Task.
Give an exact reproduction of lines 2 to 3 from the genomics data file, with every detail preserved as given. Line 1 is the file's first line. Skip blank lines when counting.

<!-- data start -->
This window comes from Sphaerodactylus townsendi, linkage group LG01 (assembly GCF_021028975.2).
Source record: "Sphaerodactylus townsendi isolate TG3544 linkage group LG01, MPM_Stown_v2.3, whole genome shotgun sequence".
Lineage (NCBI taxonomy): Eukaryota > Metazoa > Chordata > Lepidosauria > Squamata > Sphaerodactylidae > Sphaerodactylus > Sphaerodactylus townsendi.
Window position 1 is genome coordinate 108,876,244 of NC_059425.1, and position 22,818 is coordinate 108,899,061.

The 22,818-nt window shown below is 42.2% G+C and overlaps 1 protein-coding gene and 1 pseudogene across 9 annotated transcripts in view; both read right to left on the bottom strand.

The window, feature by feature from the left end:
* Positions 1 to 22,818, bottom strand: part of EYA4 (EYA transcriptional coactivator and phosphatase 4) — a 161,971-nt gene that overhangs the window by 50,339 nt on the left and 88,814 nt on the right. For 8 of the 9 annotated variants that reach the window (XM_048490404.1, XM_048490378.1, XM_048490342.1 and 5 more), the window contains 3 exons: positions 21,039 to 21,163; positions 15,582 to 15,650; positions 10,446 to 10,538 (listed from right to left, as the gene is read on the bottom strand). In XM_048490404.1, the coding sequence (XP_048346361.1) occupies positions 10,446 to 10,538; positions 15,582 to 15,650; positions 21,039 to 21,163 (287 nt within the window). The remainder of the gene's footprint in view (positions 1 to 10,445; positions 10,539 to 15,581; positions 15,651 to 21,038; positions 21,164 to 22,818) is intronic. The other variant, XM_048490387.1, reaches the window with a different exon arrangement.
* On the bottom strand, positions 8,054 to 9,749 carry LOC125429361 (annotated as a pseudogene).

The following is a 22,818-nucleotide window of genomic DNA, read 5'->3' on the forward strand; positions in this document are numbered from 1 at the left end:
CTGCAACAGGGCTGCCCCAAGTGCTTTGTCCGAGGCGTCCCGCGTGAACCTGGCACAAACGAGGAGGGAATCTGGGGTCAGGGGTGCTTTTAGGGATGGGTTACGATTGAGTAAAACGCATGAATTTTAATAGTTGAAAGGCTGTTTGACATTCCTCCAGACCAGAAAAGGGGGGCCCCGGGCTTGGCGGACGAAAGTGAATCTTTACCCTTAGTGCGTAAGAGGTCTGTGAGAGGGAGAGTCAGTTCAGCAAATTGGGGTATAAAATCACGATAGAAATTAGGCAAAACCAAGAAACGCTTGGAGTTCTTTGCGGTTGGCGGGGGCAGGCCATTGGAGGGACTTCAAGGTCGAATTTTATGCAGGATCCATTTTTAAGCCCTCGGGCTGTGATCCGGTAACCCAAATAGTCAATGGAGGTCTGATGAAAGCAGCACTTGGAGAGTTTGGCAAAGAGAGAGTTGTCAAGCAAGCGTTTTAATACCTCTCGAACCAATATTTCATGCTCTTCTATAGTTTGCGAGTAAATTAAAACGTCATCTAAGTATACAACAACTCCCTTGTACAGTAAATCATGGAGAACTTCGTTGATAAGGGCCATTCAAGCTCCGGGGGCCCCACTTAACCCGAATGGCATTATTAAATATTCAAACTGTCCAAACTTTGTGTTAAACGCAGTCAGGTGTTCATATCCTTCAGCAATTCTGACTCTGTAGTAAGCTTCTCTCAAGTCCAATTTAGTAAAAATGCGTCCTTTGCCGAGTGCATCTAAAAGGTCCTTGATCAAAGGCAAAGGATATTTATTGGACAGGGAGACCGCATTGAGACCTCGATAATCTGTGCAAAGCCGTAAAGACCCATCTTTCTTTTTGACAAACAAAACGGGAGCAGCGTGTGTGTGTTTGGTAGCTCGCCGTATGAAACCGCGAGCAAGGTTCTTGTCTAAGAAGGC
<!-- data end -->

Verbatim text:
Source record: "Sphaerodactylus townsendi isolate TG3544 linkage group LG01, MPM_Stown_v2.3, whole genome shotgun sequence".
Lineage (NCBI taxonomy): Eukaryota > Metazoa > Chordata > Lepidosauria > Squamata > Sphaerodactylidae > Sphaerodactylus > Sphaerodactylus townsendi.